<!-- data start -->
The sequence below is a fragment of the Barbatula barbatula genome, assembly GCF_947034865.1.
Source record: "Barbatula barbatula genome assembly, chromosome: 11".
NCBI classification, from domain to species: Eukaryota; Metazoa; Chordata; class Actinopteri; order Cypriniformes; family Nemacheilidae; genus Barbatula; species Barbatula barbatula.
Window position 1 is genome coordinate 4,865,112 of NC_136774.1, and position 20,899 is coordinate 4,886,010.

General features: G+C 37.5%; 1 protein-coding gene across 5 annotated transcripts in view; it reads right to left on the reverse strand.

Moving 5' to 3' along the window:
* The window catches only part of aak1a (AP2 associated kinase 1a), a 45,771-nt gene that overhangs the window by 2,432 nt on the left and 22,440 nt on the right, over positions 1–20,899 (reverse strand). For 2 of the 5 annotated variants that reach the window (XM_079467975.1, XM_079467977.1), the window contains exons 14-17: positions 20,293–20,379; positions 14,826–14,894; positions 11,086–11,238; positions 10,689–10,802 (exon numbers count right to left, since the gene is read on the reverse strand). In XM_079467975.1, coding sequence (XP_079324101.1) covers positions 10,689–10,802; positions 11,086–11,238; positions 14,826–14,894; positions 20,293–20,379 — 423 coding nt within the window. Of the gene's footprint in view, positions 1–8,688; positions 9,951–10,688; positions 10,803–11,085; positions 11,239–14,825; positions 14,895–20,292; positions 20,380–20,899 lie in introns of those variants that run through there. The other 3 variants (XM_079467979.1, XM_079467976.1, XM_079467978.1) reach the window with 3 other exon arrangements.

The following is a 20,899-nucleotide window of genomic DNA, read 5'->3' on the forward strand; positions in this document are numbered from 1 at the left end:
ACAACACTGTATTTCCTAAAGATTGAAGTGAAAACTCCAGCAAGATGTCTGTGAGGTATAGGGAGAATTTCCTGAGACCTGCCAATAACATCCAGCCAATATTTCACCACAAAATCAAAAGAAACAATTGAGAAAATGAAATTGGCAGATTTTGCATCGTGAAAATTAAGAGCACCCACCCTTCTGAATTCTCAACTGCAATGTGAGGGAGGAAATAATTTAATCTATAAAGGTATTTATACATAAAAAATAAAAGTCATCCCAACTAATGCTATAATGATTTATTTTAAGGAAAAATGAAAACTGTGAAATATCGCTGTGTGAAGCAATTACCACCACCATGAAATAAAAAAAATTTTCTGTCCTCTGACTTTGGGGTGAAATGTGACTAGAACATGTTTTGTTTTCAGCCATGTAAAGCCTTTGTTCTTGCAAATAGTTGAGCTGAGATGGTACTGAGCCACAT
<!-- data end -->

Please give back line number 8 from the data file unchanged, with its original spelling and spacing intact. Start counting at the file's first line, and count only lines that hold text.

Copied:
The following is a 20,899-nucleotide window of genomic DNA, read 5'->3' on the forward strand; positions in this document are numbered from 1 at the left end: